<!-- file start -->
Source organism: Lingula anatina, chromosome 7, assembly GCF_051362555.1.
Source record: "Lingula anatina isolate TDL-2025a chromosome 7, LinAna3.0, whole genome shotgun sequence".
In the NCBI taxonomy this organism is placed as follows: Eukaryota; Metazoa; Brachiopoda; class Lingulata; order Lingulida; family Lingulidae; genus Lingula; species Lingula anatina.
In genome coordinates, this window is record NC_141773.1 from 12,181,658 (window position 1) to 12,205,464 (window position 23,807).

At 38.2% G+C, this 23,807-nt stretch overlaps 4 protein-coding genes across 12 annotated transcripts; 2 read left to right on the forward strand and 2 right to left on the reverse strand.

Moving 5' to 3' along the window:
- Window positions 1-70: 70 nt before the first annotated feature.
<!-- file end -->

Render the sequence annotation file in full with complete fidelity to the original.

Source organism: Lingula anatina, chromosome 7, assembly GCF_051362555.1.
Source record: "Lingula anatina isolate TDL-2025a chromosome 7, LinAna3.0, whole genome shotgun sequence".
In the NCBI taxonomy this organism is placed as follows: Eukaryota; Metazoa; Brachiopoda; class Lingulata; order Lingulida; family Lingulidae; genus Lingula; species Lingula anatina.
In genome coordinates, this window is record NC_141773.1 from 12,181,658 (window position 1) to 12,205,464 (window position 23,807).

At 38.2% G+C, this 23,807-nt stretch overlaps 4 protein-coding genes across 12 annotated transcripts; 2 read left to right on the forward strand and 2 right to left on the reverse strand.

Moving 5' to 3' along the window:
- Window positions 1-70: 70 nt before the first annotated feature.